Coregas, one of the largest hydrogen, oxygen, nitrogen and argon producers in Australia, has been an integral part of the HESC project. The company is providing engineering consultancy, onsite support and equipment for the gasification plant at Loy Yang in the Latrobe Valley and the Australian first liquefaction and loading facility at Port of Hastings.
Paul Vandenbrink has a wealth of experience in the steel production and gas industries. In his new venture, working as a Site Manager in Hastings, he says, “It’s fantastic to see growing momentum for a hydrogen industry in Victoria and Australia. I’m excited to be part of this world-first project”.
Mr Vandenbrink relocated from NSW six months ago and has settled in Mornington, which is close to Hastings.
“Coregas is proud to be involved in such an environmentally significant project like HESC and it’s exciting to step forward in the hydrogen energy industry as it is a demonstration of potential for a whole new export market and pathway to renewable energies” he said.
Coregas has been involved in the FEED (Front End Engineering Design) for the liquefaction plant in Hastings and has provided support for the detailed design of the plant. Further to this, Coregas is providing all the utility and specialised calibration gases to both facilities, the hydrogen compressor for the gasification plant and transportation services to move both liquefied and gaseous hydrogen.
A Coregas team of 12 is providing experienced engineering and maintenance support to run and maintain the liquefaction and loading facility in Hastings. The team belong to a company experienced at working with hydrogen – running the largest hydrogen merchant plant at Bluescope Steel’s Port Kembla steelworks.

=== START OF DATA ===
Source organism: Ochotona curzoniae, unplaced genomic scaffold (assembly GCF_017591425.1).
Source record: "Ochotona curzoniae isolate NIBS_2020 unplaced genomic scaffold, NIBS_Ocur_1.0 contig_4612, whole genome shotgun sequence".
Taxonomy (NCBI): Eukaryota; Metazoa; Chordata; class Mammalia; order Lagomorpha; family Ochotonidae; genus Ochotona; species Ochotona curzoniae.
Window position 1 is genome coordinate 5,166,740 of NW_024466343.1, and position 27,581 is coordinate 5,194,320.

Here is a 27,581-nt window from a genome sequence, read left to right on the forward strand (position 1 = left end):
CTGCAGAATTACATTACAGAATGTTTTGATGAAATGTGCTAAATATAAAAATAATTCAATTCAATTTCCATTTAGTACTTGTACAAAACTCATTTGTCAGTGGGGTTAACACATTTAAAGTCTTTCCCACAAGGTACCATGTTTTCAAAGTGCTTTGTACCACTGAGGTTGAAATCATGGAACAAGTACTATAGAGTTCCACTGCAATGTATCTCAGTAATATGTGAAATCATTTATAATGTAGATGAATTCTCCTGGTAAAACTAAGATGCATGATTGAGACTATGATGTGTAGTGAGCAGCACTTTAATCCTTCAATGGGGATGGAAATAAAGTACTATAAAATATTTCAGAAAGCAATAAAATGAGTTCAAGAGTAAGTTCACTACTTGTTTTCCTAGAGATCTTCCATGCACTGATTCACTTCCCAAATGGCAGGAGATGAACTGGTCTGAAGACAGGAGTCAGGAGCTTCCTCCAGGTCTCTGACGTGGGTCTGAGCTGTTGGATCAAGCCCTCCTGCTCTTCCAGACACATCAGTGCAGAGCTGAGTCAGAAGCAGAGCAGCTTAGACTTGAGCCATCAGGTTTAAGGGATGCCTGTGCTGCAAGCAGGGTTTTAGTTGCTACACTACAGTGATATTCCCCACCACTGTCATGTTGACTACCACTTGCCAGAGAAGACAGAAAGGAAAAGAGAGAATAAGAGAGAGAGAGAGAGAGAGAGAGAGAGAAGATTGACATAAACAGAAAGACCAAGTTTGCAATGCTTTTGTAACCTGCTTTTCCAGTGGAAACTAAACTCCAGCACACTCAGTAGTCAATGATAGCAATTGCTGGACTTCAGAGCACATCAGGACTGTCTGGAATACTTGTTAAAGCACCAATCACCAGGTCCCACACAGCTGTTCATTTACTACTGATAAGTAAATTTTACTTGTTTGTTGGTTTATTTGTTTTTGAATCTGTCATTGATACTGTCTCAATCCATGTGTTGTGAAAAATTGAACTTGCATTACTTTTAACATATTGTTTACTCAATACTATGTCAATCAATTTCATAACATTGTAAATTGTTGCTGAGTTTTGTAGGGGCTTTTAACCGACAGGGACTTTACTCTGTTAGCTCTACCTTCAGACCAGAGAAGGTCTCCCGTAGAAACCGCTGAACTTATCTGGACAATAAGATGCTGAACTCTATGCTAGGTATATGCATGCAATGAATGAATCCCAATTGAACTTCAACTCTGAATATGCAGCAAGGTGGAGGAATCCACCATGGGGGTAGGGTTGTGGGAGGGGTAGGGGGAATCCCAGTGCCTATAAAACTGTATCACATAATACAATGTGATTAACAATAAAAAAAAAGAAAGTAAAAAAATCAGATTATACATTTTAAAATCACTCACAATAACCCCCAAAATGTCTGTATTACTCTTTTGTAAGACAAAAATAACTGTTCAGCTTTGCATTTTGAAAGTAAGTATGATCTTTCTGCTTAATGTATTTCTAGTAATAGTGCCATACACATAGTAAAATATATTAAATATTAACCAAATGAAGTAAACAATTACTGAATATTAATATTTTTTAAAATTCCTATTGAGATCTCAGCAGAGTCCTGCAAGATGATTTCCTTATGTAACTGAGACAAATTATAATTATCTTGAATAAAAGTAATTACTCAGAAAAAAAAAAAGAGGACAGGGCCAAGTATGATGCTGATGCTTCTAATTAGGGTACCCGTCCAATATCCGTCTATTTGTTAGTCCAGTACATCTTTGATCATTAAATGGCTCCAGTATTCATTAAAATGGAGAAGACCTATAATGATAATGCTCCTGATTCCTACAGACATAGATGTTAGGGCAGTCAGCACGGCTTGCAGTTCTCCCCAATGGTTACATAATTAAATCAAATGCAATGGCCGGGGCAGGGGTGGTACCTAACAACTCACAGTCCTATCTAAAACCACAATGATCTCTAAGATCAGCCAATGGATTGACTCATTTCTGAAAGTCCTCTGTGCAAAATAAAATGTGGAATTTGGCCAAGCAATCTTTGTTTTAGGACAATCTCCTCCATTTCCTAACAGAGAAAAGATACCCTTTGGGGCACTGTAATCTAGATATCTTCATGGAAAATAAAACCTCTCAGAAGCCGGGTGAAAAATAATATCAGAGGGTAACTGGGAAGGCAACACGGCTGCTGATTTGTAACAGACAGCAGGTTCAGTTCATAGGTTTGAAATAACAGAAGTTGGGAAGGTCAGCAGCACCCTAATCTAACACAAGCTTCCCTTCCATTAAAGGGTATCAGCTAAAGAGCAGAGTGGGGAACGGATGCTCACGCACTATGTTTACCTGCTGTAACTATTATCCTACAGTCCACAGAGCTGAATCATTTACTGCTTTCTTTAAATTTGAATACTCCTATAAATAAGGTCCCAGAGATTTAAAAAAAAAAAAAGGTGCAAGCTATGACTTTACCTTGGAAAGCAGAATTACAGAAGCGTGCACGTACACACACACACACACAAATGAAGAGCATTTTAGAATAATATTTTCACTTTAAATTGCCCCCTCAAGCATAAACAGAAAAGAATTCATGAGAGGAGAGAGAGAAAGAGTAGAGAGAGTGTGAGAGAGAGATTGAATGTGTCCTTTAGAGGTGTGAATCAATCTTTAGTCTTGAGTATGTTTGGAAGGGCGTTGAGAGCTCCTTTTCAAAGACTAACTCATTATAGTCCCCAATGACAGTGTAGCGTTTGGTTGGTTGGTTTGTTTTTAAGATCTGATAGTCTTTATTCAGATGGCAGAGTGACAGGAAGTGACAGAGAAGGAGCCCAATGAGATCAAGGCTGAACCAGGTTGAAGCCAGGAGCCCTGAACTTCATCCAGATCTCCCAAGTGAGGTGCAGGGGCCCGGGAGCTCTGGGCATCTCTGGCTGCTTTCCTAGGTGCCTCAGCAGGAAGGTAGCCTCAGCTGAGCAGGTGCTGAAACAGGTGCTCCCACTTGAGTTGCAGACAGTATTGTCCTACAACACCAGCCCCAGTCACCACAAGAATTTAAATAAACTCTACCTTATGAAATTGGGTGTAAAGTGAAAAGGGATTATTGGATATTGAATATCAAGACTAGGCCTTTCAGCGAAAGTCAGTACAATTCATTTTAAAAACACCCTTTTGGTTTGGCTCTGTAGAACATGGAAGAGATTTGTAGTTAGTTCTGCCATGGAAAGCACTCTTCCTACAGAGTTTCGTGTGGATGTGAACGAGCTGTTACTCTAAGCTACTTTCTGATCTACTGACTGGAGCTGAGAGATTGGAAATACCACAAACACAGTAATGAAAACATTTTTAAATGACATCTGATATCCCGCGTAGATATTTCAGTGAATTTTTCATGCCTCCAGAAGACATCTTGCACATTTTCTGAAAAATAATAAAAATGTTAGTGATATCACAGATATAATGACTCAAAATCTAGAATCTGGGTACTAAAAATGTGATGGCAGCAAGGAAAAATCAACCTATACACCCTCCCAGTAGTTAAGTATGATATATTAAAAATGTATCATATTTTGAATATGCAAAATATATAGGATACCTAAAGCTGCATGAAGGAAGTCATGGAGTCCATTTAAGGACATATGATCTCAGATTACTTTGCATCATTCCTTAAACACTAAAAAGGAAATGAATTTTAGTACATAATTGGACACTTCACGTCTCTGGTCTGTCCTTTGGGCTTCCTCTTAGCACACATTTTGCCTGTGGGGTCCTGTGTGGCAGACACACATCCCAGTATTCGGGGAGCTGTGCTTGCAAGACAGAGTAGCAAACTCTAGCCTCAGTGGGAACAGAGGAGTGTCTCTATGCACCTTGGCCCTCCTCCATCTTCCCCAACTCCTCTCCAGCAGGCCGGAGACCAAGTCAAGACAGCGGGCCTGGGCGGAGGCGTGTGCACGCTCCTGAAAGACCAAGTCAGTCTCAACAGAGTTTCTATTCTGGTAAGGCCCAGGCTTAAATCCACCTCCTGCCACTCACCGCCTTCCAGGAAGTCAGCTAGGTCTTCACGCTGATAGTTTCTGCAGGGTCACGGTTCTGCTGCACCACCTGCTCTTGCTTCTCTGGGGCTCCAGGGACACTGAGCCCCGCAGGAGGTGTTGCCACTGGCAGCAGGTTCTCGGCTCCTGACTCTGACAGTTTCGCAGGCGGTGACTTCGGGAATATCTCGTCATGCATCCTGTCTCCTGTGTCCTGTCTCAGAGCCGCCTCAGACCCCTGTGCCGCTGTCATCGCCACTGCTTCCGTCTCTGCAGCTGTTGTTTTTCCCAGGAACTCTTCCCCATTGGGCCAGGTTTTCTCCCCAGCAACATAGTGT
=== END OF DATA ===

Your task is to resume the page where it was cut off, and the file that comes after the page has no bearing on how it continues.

Using this experience, Coregas’s expertise in the production and handling of hydrogen will be vital in the safe and efficient operation of the Hastings plant, as well as assisting with the loading of the world’s first liquid hydrogen carrier ship, the Suiso Frontier, when it arrives at the Port of Hastings this year. Coregas will also provide technical support at the Latrobe Valley site once operational.
When asked about the most interesting piece of equipment being used at the Hastings site, Paul spoke of the hydrogen liquefier, which has high-speed turbines, heat exchange and compression and expansion to create extremely cold temperatures of -253 degrees Celsius.
Working on the project during COVID-19 hasn’t been without its challenges. COVID restrictions meant a 25% restriction of the number of people on-site, work and travel permits needing approval and deep cleans being required at the sites. Furthermore, the lack of toilet paper, hand sanitiser and masks presented more of a challenge. Nonetheless, Coregas implemented a COVIDSafe plan and successfully maintained operations during the tough period.
When asked about working with HESC project partner Kawasaki Heavy Industries (KHI), Mr Vandenbrink said, “It has been an honour to work with the reputable team at KHI. We have been able to learn a lot about each other’s culture and together we have collaborated to deliver this fantastic initiative”.
Note on the hydrogen liquefier: The hydrogen liquefier works by pressurised hydrogen gas being fed into a vacuum-insulated cold box and getting pre-cooled with liquid nitrogen. Pre-cooled hydrogen gas is heat-exchanged with liquefied helium, which is produced from helium refrigeration cycle, then it is turned into liquid and transferred to an LH2 container.